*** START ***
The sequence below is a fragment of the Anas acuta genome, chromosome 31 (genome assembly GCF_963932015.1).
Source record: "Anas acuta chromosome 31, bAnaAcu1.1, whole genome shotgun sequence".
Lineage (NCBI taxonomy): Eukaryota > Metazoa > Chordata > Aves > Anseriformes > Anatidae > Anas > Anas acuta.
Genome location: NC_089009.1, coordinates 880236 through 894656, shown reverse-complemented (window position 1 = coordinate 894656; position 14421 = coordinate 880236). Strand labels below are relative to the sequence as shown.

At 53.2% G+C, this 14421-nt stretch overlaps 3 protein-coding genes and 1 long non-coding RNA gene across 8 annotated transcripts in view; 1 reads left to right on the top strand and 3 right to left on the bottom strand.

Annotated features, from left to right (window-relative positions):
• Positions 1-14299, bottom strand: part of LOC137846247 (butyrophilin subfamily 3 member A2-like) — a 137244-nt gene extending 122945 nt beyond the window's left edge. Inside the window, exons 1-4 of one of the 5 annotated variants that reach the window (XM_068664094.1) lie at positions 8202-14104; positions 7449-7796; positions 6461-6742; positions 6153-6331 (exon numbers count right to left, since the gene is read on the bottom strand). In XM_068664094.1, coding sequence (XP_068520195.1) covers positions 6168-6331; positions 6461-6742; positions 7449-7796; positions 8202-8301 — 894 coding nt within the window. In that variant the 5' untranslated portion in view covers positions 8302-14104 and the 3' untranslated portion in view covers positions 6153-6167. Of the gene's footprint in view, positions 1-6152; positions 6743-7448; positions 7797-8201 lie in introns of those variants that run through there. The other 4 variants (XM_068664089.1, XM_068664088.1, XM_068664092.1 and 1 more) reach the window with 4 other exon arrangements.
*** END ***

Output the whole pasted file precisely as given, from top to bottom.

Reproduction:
The sequence below is a fragment of the Anas acuta genome, chromosome 31 (genome assembly GCF_963932015.1).
Source record: "Anas acuta chromosome 31, bAnaAcu1.1, whole genome shotgun sequence".
Lineage (NCBI taxonomy): Eukaryota > Metazoa > Chordata > Aves > Anseriformes > Anatidae > Anas > Anas acuta.
Genome location: NC_089009.1, coordinates 880236 through 894656, shown reverse-complemented (window position 1 = coordinate 894656; position 14421 = coordinate 880236). Strand labels below are relative to the sequence as shown.

At 53.2% G+C, this 14421-nt stretch overlaps 3 protein-coding genes and 1 long non-coding RNA gene across 8 annotated transcripts in view; 1 reads left to right on the top strand and 3 right to left on the bottom strand.

Annotated features, from left to right (window-relative positions):
• Positions 1-14299, bottom strand: part of LOC137846247 (butyrophilin subfamily 3 member A2-like) — a 137244-nt gene extending 122945 nt beyond the window's left edge. Inside the window, exons 1-4 of one of the 5 annotated variants that reach the window (XM_068664094.1) lie at positions 8202-14104; positions 7449-7796; positions 6461-6742; positions 6153-6331 (exon numbers count right to left, since the gene is read on the bottom strand). In XM_068664094.1, coding sequence (XP_068520195.1) covers positions 6168-6331; positions 6461-6742; positions 7449-7796; positions 8202-8301 — 894 coding nt within the window. In that variant the 5' untranslated portion in view covers positions 8302-14104 and the 3' untranslated portion in view covers positions 6153-6167. Of the gene's footprint in view, positions 1-6152; positions 6743-7448; positions 7797-8201 lie in introns of those variants that run through there. The other 4 variants (XM_068664089.1, XM_068664088.1, XM_068664092.1 and 1 more) reach the window with 4 other exon arrangements.